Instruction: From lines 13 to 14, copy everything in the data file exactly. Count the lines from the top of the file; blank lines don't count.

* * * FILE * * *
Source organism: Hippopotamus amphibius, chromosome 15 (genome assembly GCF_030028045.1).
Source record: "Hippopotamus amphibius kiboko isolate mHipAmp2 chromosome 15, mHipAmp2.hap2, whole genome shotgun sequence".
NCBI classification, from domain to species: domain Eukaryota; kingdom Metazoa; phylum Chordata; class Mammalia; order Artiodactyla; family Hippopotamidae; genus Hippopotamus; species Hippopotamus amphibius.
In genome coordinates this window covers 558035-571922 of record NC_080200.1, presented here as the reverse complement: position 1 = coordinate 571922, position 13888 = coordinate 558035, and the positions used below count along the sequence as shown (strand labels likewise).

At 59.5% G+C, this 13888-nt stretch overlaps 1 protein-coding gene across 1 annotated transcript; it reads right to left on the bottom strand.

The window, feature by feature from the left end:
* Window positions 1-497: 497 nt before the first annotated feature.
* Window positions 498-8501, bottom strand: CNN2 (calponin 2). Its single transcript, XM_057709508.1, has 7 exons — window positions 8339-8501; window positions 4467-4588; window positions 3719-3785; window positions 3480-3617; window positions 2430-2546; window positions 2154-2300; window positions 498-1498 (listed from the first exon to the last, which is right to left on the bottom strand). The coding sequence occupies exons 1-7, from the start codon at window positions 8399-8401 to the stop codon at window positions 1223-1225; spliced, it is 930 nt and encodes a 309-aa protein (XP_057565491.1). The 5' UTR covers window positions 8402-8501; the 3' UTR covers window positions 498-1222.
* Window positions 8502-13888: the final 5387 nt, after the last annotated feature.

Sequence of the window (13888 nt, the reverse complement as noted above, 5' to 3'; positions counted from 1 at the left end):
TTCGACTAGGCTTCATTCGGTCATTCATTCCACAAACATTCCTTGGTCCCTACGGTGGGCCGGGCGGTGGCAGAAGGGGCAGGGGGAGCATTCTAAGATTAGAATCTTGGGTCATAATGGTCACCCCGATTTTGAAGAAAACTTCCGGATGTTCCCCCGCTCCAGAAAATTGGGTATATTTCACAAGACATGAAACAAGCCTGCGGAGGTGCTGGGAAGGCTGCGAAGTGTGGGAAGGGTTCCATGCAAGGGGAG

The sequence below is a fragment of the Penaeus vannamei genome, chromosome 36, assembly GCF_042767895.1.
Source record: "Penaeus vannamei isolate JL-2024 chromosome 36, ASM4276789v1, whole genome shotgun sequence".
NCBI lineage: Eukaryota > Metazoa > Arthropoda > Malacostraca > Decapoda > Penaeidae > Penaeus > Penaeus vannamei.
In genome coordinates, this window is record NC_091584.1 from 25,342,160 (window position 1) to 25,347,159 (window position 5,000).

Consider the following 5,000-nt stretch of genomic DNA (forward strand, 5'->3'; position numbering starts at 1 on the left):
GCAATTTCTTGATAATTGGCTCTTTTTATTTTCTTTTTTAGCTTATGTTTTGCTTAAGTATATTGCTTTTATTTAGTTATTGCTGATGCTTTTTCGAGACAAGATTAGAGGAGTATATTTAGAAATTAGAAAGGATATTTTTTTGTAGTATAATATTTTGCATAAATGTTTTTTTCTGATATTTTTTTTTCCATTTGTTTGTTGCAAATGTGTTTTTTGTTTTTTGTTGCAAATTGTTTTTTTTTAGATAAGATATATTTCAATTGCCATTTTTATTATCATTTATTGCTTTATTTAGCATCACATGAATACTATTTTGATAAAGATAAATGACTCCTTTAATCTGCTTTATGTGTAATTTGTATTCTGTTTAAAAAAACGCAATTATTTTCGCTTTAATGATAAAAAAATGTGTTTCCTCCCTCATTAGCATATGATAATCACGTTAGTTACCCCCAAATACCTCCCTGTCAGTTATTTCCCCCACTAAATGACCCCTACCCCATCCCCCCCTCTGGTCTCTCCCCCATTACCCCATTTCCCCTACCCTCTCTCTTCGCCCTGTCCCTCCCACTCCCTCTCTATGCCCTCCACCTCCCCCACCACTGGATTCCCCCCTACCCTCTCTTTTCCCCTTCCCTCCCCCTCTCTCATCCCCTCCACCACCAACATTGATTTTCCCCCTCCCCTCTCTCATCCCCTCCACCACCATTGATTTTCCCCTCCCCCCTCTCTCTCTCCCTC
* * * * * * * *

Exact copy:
Source record: "Penaeus vannamei isolate JL-2024 chromosome 36, ASM4276789v1, whole genome shotgun sequence".
NCBI lineage: Eukaryota > Metazoa > Arthropoda > Malacostraca > Decapoda > Penaeidae > Penaeus > Penaeus vannamei.